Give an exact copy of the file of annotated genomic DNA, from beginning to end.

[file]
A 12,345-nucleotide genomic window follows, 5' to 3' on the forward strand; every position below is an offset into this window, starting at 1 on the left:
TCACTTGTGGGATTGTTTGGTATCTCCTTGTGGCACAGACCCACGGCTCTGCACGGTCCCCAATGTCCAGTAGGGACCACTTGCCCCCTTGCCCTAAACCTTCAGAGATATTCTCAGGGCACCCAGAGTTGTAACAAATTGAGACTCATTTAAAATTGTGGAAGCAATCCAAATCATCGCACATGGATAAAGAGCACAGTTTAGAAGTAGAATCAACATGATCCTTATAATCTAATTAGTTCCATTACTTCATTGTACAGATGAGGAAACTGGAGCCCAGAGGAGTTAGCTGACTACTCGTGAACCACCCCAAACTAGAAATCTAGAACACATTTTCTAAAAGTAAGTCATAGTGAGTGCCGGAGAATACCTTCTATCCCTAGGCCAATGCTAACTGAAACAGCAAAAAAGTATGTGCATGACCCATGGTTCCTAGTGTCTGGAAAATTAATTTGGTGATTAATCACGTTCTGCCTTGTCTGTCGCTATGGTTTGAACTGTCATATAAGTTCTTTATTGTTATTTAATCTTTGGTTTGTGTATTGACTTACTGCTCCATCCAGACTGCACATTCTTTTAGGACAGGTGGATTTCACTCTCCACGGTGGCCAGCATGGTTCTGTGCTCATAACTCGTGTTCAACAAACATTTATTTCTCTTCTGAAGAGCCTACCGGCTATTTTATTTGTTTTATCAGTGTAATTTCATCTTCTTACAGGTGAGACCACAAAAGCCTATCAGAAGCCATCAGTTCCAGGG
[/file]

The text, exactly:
A 12,345-nucleotide genomic window follows, 5' to 3' on the forward strand; every position below is an offset into this window, starting at 1 on the left:
TCACTTGTGGGATTGTTTGGTATCTCCTTGTGGCACAGACCCACGGCTCTGCACGGTCCCCAATGTCCAGTAGGGACCACTTGCCCCCTTGCCCTAAACCTTCAGAGATATTCTCAGGGCACCCAGAGTTGTAACAAATTGAGACTCATTTAAAATTGTGGAAGCAATCCAAATCATCGCACATGGATAAAGAGCACAGTTTAGAAGTAGAATCAACATGATCCTTATAATCTAATTAGTTCCATTACTTCATTGTACAGATGAGGAAACTGGAGCCCAGAGGAGTTAGCTGACTACTCGTGAACCACCCCAAACTAGAAATCTAGAACACATTTTCTAAAAGTAAGTCATAGTGAGTGCCGGAGAATACCTTCTATCCCTAGGCCAATGCTAACTGAAACAGCAAAAAAGTATGTGCATGACCCATGGTTCCTAGTGTCTGGAAAATTAATTTGGTGATTAATCACGTTCTGCCTTGTCTGTCGCTATGGTTTGAACTGTCATATAAGTTCTTTATTGTTATTTAATCTTTGGTTTGTGTATTGACTTACTGCTCCATCCAGACTGCACATTCTTTTAGGACAGGTGGATTTCACTCTCCACGGTGGCCAGCATGGTTCTGTGCTCATAACTCGTGTTCAACAAACATTTATTTCTCTTCTGAAGAGCCTACCGGCTATTTTATTTGTTTTATCAGTGTAATTTCATCTTCTTACAGGTGAGACCACAAAAGCCTATCAGAAGCCATCAGTTCCAGGG